Urinary SystemRelated diseases and Peritoneal Dialysis A presentation by Rowell Angeles
Acute Glomerulonephritis(AGN) Acute glomerulonephritis (AGN) is active inflammation in the glomeruli. Each kidney is composed of about 1 million microscopic filtering "screens" known as glomeruli that selectively remove uremic waste products. The inflammatory process usually begins with an infection or injury (e.g., burn, trauma), then the protective immune system fights off the infection, scar tissue forms, and the process is complete. There are many diseases that cause an active inflammation within the glomeruli. Some of these diseases are systemic (i.e., other parts of the body are involved at the same time) and some occur solely in the glomeruli. When there is active inflammation within the kidney, scar tissue may replace normal, functional kidney tissue and cause irreversible renal impairment. The severity and extent of glomerular damage—focal (confined) or diffuse (widespread)—determines how the disease is manifested. Glomerular damage can appear as subacute renal failure, progressive chronic renal failure (CRF); or simply a urinary abnormality such as hematuria (blood in the urine) or proteinuria (excess protein in the urine).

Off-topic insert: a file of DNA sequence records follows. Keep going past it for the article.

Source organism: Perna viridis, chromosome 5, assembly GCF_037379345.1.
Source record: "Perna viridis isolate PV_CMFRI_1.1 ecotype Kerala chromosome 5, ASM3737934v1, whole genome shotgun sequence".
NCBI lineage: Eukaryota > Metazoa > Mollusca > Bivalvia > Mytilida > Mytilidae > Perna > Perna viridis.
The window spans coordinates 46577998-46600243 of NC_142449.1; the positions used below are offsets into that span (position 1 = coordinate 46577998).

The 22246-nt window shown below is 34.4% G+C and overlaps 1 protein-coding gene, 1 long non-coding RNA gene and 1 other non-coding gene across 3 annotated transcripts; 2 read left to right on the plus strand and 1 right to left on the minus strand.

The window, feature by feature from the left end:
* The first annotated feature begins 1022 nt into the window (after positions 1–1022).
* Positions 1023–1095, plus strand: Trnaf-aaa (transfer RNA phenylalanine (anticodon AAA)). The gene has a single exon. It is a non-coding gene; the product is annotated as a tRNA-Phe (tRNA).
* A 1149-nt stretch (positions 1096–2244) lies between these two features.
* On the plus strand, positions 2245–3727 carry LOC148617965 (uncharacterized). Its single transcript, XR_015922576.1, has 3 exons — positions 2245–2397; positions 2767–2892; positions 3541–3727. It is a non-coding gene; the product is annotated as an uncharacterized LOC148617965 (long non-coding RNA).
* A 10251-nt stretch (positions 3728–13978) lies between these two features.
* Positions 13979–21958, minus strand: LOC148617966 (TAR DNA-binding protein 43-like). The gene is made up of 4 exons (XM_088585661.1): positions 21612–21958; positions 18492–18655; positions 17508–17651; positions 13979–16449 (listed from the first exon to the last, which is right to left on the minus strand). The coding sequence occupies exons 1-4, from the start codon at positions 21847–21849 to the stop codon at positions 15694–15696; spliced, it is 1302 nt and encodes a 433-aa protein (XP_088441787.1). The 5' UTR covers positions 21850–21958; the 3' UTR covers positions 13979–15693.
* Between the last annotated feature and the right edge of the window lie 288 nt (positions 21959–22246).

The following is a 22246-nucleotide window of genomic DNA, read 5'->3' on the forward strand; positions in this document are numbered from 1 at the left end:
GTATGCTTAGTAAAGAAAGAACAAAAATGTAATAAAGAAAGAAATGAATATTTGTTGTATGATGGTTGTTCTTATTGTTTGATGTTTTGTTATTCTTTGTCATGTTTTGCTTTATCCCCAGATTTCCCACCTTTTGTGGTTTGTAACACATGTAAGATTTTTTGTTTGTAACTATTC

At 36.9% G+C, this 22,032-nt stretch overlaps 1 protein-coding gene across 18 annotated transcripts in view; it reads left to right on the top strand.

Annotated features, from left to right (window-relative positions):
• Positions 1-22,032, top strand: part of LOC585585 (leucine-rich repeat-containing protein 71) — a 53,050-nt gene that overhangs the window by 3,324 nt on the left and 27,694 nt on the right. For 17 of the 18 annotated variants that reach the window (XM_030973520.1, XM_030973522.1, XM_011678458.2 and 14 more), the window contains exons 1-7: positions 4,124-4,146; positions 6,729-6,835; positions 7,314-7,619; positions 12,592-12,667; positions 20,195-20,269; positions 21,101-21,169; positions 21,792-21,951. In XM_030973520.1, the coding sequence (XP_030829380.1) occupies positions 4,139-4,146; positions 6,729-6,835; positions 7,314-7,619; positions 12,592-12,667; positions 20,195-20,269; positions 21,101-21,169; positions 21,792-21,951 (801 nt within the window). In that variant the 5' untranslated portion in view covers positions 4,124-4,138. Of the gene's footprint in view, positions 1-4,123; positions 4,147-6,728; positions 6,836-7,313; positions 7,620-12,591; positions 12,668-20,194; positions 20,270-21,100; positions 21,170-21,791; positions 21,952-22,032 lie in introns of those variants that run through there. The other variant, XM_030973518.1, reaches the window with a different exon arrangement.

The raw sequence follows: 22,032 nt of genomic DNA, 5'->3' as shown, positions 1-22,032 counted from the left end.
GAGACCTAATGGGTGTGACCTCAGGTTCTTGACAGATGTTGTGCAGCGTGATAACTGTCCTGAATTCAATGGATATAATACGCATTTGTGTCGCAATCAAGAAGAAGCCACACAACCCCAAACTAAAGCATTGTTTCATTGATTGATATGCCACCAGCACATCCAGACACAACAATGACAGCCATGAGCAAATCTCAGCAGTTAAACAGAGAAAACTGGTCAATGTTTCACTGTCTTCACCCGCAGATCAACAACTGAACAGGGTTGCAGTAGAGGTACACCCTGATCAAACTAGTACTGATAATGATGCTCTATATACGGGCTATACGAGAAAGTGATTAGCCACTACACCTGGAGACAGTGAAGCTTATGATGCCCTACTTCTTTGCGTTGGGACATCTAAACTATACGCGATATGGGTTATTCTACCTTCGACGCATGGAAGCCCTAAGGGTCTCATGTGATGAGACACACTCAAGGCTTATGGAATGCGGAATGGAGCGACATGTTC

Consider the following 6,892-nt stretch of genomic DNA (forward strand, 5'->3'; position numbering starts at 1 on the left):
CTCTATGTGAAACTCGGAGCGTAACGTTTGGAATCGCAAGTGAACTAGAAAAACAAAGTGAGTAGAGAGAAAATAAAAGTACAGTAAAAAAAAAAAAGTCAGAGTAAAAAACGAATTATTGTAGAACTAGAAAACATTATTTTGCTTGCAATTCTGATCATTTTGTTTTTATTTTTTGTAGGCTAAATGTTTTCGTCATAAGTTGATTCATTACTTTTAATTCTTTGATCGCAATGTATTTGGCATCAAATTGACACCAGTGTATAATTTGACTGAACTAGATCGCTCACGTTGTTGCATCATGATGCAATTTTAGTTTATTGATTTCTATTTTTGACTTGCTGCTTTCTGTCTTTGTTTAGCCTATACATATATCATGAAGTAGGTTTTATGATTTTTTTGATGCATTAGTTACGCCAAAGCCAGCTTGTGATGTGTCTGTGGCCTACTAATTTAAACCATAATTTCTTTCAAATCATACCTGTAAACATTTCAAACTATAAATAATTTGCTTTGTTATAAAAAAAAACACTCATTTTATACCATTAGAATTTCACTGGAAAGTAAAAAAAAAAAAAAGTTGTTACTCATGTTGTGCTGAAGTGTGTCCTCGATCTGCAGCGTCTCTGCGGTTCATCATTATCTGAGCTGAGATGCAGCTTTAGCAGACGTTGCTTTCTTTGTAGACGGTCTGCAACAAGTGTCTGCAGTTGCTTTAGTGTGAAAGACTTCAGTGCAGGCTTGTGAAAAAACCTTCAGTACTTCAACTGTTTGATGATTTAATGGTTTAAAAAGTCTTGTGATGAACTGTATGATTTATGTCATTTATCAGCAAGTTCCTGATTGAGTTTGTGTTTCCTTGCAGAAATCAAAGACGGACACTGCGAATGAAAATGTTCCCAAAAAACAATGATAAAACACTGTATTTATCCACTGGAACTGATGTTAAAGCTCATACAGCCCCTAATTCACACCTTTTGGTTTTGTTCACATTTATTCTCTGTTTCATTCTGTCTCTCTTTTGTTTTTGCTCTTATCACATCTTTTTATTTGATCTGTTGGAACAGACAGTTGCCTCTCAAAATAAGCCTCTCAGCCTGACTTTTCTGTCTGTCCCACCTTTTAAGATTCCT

Causes In diffuse glomerulonephritis (GN), all of the glomeruli are aggressively attacked, leading to acute renal failure (ARF). Disorders that attack several organs and cause diffuse GN are referred to as secondary causes. Secondary causes of diffuse GN include the following: Cryoglobulinemia Goodpasteur’s syndrome (membranous antiglomerular basement membrane disease) Lupus nephritis Schönlein-Henochpurpura Vasculitis (e.g., Wegener's granulomatosis, periarteritisnodosa) Primary diseases that solely affect the kidneys and cause AGN, include the following: Immunoglobulin A nephropathy (IgA nephropathy, Berger’s disease) Membranoproliferative nephritis (type of kidney inflammation) Postinfectious GN (GN that results after an infection)
Signs & Symptoms Patients who have secondary causes of AGN often exhibit these symptoms: Cough with blood-tinged sputum Fever Joint or muscle pain Rash